From October 11-14th, the Party’s Central Committee convened in Beijing for its Seventh Plenum, the last assembly of the elite body’s roughly 200 members before the conclusion of its five-year term at the 19th Party Congress. The closed-door gathering saw the Chinese leadership iron out its final preparations for the quinquennial political transition.
The top agenda items included reviewing three major draft documents, namely the political report that President Xi will deliver on behalf of the Central Committee on the Party Congress’ opening day, the work report of the Central Commission for Discipline Inspection (CCDI), the Party’s anti-corruption watchdog, and a proposal to revise the Party Constitution, as well as discussing final personnel appointments for the leadership that will serve throughout President Xi’s second term in office.
Following the conclusion of the Seventh Plenum, the Central Committee released a communiqué outlining the key outcomes of the four-day gathering. The three main documents were all endorsed and will now be submitted to the Party Congress for deliberation and ultimate approval. While state-run media announced in September that the Party Constitution will be amended to include President Xi’s guiding political theories, the manner in which they will be incorporated – particularly whether the president’s name will be inscribed in the Party’s charter – still remains unclear.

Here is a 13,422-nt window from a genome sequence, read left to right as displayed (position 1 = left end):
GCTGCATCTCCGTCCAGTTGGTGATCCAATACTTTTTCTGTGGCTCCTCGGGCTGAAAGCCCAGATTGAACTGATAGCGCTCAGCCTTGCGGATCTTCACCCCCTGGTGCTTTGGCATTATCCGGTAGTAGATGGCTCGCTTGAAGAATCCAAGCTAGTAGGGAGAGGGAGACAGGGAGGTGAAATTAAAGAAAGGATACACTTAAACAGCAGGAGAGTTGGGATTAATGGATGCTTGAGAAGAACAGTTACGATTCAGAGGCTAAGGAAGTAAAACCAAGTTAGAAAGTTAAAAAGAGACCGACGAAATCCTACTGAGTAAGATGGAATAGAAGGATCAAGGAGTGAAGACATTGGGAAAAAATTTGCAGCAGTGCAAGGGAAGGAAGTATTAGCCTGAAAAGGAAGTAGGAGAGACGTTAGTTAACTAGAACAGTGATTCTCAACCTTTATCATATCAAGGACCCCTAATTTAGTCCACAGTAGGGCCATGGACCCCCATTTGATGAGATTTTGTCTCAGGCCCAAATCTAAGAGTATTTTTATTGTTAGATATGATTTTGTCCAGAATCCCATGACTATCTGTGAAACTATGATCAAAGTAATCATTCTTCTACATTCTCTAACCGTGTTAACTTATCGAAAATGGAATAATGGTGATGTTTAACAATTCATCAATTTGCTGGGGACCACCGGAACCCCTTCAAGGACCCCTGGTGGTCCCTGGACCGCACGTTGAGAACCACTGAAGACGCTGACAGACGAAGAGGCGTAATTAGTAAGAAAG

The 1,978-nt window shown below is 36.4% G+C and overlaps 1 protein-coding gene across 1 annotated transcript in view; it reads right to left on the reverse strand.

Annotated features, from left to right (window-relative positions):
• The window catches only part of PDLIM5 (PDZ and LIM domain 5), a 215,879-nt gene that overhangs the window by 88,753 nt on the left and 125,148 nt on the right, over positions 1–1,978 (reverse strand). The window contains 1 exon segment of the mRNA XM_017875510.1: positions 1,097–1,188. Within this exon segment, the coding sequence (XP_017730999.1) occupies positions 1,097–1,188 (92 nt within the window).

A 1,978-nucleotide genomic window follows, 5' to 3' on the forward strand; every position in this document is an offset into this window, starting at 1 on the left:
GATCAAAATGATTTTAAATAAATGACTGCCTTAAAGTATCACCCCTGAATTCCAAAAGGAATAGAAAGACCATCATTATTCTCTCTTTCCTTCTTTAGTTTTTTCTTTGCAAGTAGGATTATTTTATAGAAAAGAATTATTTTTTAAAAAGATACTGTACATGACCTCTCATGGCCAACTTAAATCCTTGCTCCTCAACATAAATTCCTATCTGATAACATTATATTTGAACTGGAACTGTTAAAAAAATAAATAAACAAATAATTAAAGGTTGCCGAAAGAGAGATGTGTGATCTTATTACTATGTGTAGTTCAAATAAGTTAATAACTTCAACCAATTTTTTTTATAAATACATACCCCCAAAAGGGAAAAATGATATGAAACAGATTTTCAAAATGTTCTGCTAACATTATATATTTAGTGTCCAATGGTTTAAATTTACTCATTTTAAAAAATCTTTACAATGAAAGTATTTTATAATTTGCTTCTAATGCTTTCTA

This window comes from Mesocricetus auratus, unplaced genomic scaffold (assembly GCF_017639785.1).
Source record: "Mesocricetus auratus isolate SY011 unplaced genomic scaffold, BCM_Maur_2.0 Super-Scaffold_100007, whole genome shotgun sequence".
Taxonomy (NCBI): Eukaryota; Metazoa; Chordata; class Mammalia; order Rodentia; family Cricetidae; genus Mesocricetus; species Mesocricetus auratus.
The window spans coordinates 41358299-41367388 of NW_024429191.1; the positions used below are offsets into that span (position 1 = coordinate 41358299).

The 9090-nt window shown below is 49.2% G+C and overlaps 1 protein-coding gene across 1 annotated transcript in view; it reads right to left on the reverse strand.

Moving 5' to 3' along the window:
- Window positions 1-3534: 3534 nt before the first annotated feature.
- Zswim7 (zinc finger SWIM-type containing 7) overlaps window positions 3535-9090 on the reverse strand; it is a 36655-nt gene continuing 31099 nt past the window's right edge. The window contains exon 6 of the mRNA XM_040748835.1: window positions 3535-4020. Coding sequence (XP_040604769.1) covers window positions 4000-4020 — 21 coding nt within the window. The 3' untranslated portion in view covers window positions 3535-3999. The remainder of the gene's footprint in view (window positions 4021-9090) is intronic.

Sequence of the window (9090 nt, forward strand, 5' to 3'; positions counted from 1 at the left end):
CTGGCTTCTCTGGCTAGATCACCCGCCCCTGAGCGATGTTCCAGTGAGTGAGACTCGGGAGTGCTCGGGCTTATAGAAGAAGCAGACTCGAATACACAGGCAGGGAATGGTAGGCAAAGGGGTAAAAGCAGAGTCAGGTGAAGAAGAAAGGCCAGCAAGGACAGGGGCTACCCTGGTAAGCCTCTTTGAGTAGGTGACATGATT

Of particular note, the communiqué emphasized that China has gained and consolidated “crushing momentum” in its fight against corruption.[1] Having emerged as a permanent fixture of its first five years in office, the Xi administration’s extensive internal clean-up campaign of the Party clearly looks set to endure throughout the president’s second term. In addition, the communiqué also unveiled the elevation of 11 new full members to the Central Committee, all of whom had been serving as alternate members.
Beijing has followed a long and winding track toward the Party Congress for many months now. The Seventh Plenum marked the last station before the senior leadership disembarks at the political transition that will define China’s roadmap and new management team surrounding President Xi through 2022. It only happens once every half-decade, and it all begins on October 18th – businesses need to get ready for the second chapter of the Xi era.
[1] “Communiqué: China witnesses ‘deep, fundamental’ changes in past five years,” Xinhua News Agency, 15 October 2017.
Photo credit: Kristoffer Trolle via /  CC BY